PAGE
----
Darkness for Light by Emma Viskic

Reviewed by Patricia Simms-Reeve

By the second page, the reader is gripped. Its clipped style creates a fast-paced engrossing narrative.  Laconic Caleb, profoundly deaf due to childhood meningitis, is able to navigate the shady world of Melbourne and its surrounds with admirable ease and, at times, humour.  His world is dangerous, with ruthless criminals hovering and the AFP far from friendly.  His shaky relationship with Kat, his wife, is poised on a knife-edge. Rarely does it feel secure.

Frankie, his ex-partner, formerly a drug user, does not hesitate to break the law. She provides an added threat to his safety. For Caleb, nothing is certain.

Darkness for Light is the third novel involving Caleb Zelic. Emma Viskic deftly continues the saga of the deaf investigator’s plight in weaving his way through a life that threatens to envelop him.

Australian crime writing has produced some world-class and highly successful fiction in recent years. Jane Harper, Dervla McTiernan, and some would say Heather Rose, have sold millions; as have Garry Disher, Michael Rowbotham and Peter Temple.  With such a lengthy list of the highest calibre, it is difficult to produce work that is fresh and original.

Emma Viskic succeeds on all counts. Her Caleb Zelic is unlike any previous ‘hero’.  He is not a clever, failed detective, taken to drink, chain smoking and pessimism. Neither is he highly educated.  His disability, in fact, adds to the development of the narrative. There is humour. Minor characters, ignorant of the difficulty he faces when confronted by strangers’ speech, suggest a guide dog, or a carer, even a white cane!

Tension mounts as Caleb finds himself embroiled in murders, assaults, kidnapping and money laundering. His deafness makes progress in sorting these crimes more precarious, but Emma Viskic handles this with sympathetic understanding.  His frustrations hamper him at times, but essentially add an interesting dimension to his character.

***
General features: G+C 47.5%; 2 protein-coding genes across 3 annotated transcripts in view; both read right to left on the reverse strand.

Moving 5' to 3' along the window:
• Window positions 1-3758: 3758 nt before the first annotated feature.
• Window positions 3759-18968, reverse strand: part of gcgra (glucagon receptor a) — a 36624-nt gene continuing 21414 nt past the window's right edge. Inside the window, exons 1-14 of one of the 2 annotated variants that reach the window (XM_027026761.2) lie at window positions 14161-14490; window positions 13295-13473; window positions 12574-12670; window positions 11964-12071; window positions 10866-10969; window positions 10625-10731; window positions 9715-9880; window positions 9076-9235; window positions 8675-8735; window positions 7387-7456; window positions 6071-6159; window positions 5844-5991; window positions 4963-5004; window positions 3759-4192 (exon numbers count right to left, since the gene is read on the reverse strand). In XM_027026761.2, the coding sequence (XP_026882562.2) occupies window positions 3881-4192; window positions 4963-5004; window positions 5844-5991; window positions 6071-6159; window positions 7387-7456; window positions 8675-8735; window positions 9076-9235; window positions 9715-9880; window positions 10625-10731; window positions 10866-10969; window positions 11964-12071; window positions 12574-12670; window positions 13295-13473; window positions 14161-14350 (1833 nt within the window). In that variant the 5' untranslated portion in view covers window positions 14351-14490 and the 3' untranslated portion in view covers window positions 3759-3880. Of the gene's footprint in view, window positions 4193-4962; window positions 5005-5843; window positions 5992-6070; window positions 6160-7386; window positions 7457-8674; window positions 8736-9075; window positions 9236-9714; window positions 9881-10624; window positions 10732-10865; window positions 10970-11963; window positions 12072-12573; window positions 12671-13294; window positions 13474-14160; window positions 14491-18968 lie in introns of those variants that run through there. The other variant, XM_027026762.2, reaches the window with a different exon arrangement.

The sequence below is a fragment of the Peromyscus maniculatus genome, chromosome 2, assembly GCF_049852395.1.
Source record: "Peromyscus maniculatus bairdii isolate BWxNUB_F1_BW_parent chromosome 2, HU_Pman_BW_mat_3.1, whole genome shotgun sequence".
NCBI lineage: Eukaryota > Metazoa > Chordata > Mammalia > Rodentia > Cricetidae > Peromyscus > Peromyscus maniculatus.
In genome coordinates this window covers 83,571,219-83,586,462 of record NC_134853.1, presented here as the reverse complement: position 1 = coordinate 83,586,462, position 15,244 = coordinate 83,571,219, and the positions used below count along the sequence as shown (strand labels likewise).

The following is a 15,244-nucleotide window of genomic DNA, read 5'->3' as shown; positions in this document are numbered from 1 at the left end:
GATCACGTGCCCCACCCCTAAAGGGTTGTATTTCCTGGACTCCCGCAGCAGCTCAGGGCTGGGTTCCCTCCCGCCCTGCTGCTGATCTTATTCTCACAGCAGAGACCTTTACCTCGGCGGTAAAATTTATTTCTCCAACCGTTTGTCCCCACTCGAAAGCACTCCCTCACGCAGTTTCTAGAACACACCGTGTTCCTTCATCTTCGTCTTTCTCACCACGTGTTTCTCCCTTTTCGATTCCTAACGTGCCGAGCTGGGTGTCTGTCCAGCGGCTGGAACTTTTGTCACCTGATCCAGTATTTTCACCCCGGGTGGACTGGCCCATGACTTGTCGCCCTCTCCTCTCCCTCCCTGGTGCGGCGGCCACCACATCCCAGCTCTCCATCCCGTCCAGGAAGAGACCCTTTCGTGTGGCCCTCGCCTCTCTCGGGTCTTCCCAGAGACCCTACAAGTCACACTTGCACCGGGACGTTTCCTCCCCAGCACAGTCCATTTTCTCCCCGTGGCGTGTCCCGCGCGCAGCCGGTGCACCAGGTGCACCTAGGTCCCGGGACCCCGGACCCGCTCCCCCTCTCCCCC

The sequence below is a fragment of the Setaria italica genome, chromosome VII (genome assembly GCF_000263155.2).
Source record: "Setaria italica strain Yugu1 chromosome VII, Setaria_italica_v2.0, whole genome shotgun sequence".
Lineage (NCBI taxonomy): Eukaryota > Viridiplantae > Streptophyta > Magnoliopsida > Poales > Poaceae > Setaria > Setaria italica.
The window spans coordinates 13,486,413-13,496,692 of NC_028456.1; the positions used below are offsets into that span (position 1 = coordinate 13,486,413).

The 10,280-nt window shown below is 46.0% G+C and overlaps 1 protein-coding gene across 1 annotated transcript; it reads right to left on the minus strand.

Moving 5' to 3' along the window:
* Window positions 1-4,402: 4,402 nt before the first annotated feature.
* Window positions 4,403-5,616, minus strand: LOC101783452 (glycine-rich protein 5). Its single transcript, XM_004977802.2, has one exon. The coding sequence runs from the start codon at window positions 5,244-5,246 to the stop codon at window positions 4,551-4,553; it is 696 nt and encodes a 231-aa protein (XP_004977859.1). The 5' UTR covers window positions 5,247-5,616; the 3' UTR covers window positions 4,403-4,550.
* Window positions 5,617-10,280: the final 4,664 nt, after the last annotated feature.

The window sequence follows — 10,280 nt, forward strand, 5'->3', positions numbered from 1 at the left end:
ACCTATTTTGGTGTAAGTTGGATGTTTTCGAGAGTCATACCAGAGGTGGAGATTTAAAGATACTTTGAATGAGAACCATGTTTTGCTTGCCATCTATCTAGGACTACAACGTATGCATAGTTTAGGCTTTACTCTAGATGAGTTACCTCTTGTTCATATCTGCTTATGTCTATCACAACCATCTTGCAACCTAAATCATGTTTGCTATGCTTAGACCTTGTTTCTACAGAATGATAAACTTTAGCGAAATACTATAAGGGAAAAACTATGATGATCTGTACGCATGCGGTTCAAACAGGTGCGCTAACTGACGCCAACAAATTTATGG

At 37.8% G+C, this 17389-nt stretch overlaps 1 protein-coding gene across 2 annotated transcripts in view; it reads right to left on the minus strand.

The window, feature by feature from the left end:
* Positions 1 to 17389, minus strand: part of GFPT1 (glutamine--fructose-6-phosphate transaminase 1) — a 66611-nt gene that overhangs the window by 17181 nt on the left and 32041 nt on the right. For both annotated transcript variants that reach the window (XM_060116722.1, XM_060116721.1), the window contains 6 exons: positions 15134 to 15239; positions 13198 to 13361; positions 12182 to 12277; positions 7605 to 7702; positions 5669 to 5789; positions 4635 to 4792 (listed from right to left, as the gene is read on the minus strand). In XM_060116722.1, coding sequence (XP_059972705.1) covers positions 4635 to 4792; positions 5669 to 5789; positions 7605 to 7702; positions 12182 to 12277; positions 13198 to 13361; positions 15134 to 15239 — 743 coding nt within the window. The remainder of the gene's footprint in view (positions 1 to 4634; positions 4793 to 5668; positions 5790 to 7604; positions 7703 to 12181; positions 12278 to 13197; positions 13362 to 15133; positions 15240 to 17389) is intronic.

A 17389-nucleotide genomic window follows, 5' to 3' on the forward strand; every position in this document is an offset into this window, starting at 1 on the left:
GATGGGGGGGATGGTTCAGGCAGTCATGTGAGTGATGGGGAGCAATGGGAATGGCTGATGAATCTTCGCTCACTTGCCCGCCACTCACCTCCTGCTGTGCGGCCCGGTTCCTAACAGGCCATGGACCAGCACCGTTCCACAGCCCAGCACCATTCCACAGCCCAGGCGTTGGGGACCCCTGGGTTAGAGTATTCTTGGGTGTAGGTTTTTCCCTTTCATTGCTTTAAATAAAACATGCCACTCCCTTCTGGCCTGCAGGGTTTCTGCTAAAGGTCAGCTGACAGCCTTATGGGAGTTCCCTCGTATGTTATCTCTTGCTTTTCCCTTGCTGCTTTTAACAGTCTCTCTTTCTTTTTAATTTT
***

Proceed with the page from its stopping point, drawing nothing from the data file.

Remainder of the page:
The flavours of Melbourne are encapsulated in the café run by Alberto. His Italian family serves good food and coffee. His arancini cooking smells like deep-fried heaven! Alberto, a grandfather, keeps a caring eye on the local homeless and the deaf community.

There is a criminal element lurking over his business, and Caleb tackles this as well as the looming threats already mentioned.

Tilda, a self-composed, solemn little girl, is the child of one of the women, who is violently injured and hospitalised. Tilda retreats into her books which she avidly reads. For a time, Zelic assumes the role of a carer/uncle until disaster strikes.

Famous detectives in fiction often have an associate who is inferior in some way. They provide a backdrop to the brilliant exploits of the hero. Sherlock Holmes has Watson, Lynley has Havers, for example.  Tedesco, who supports Zelic, is a detective with a shadowy past, who often advises and saves him from occasionally wild or impetuous decisions.

A favourite character for me is Sammi Ng, a perky sixteen-year-old. She is a computer whizz, who Caleb consults for his technology solutions. Cracking a computer’s password takes ten seconds, for which she charges $100. Amid his protests, she retorts, “$90 for brains, $10 for the work”!

This thriller is packed with incident and it’s written in a style that carries the reader along, sometimes at high speed. Scenes are varied – from Alberto’s café, Flinders Street station, a wind-swept pier.

This third thriller in the series does not disappoint. It should be welcomed by readers who enjoy this genre.

Emma Viskic is author of the critically acclaimed Caleb Zelic series. Resurrection Bay won the 2016 Ned Kelly Award for Best First Fiction, as well as an unprecedented three Davitt Awards: Best Adult Novel, Best Debut, and Readers’ Choice. It was iBooks Australia’s Crime Novel of the Year and was shortlisted for the UK Crime Writers’ Association Gold Dagger and New Blood awards. Its sequel, And Fire Came Down, won the 2018 Davitt Award for Best Novel.

Recently, Emma Viskic and three other writers visited the US to promote Australian thriller writing in bookstores and other venues. Her work would be a boost to their bid to encourage sales there. Let’s hope Caleb Zelic’s exploits will find an ever- increasing fan base.

Darkness for Light

[2019]

Emma Viskic

Echo Publishing 

ISBN. 978-1-76068-581-2

304pp; $29.99 C – Format Paperback. 

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